Finding excitement in teaching, Clarence Shannon, MD, continues working as an Assistant Professor in the Department of Anesthesiology because of the sense of purpose it gives him.

He focuses his efforts on mentoring students to pay back the kindness that he received from his mentors. “I love teaching medical school students and residents. I think it’s incredibly important to mentor and give back,” says Shannon.

His interest in pain management was sparked thanks to his mentors during his first year of medical school.

“They were very interested in my education, and helped me get through medical school. So I know first-hand how important mentorship is,” says Shannon.

The Impact of Patient Care

In addition to his role as an Assistant Professor, Shannon is also the Executive Medical Director in Pain Management at the University of Minnesota.

“I want people to be able to reach their full potential. I want people to be able to realize what their purpose is and be able to care that out in a pain free life, in a pain free way,” he says.

And while it’s not always possible to completely eradicate a patient’s pain, sometimes that isn’t the only goal.

“If we can manage their pain so that they can function, so that they can enjoy their life—that’s the key,” says Shannon.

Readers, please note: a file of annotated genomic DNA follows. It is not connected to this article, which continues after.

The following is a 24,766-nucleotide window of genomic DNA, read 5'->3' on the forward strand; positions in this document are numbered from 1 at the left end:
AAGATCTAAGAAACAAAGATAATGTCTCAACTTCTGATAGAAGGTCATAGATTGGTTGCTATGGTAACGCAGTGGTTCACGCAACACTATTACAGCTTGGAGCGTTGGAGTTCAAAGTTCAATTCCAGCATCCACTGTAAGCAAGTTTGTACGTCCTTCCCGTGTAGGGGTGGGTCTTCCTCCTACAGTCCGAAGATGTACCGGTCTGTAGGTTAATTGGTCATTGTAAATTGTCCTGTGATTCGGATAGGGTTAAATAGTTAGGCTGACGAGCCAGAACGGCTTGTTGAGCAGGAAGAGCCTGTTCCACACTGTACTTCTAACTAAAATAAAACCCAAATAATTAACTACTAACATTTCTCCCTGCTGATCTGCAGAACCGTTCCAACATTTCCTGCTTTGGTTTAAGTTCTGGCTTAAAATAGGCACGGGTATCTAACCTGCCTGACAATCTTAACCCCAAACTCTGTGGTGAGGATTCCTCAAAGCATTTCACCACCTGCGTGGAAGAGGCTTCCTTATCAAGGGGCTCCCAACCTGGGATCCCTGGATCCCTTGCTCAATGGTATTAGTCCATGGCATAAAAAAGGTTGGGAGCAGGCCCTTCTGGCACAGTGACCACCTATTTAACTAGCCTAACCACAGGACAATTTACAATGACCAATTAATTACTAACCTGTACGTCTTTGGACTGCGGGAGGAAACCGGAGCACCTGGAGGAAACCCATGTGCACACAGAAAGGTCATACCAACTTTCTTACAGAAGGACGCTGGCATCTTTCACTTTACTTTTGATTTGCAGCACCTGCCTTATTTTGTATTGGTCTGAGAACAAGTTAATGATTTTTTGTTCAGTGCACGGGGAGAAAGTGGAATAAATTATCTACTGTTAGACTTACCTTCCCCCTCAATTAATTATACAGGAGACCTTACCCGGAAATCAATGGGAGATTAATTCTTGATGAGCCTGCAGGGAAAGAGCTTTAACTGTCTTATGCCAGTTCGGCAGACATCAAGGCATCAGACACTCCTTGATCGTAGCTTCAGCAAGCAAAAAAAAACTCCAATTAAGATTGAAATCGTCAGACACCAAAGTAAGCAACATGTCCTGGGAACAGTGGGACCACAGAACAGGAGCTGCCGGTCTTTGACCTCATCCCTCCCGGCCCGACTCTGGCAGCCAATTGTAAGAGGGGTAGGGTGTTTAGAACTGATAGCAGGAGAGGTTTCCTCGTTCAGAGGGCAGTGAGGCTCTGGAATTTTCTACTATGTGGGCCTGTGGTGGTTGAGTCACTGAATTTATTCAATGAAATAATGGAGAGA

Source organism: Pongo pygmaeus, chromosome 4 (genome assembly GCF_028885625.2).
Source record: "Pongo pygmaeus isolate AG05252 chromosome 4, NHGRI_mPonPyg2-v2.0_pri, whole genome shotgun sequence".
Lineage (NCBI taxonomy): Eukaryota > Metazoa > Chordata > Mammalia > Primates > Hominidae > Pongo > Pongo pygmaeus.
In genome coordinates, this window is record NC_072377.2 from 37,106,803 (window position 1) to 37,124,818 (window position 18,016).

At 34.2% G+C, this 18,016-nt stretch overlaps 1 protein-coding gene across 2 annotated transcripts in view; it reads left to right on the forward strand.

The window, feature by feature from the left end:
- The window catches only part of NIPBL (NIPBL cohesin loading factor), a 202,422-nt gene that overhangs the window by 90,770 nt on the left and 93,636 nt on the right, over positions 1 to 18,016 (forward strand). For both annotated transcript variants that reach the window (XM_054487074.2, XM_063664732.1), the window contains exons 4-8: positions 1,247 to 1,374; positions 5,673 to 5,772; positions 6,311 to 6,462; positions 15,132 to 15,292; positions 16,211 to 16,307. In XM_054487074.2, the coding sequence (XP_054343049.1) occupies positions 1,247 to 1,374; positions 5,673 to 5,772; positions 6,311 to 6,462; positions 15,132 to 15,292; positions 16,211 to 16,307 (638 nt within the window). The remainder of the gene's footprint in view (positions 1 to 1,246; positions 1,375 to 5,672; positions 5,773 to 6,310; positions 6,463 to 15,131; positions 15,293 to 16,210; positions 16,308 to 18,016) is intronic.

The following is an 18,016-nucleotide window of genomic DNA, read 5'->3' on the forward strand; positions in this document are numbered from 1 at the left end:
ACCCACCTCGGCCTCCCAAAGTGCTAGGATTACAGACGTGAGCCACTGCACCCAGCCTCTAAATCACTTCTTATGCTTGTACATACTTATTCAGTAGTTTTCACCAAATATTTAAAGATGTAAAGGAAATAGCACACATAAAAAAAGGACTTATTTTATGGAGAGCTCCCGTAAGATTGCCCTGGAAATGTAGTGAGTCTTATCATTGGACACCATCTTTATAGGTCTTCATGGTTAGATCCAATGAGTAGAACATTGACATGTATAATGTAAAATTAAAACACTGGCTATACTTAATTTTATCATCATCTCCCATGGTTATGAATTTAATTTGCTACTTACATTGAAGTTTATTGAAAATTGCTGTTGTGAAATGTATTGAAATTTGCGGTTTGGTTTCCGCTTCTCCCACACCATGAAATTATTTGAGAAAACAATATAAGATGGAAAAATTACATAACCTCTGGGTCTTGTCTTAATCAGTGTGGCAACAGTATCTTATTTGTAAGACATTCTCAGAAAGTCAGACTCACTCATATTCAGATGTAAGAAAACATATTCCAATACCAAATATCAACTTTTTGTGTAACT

By making an impact on his patients, he hopes they will then be able to move forward from the pain and enjoy their lives.

“What I aim to do is manage pain. I want you to be able to pursue your daily activities with a minimal distraction from pain,” he says.

Improving Patient Lives Outside the Clinic

In the next chapter of his life, Shannon would like to continue his education by pursuing a Master’s degree in Healthcare Management.

“I've been taking care of patients from the physiologic standpoint, and now I’d like to see if I could make an impact by making the acquisition of healthcare easier,” he explains.

Following in the footsteps of his mentors, he would like to continue to learn and grow as he has seen those before him do.

“My ultimate goal is to help people with pain keep doing the things they love,” says Shannon.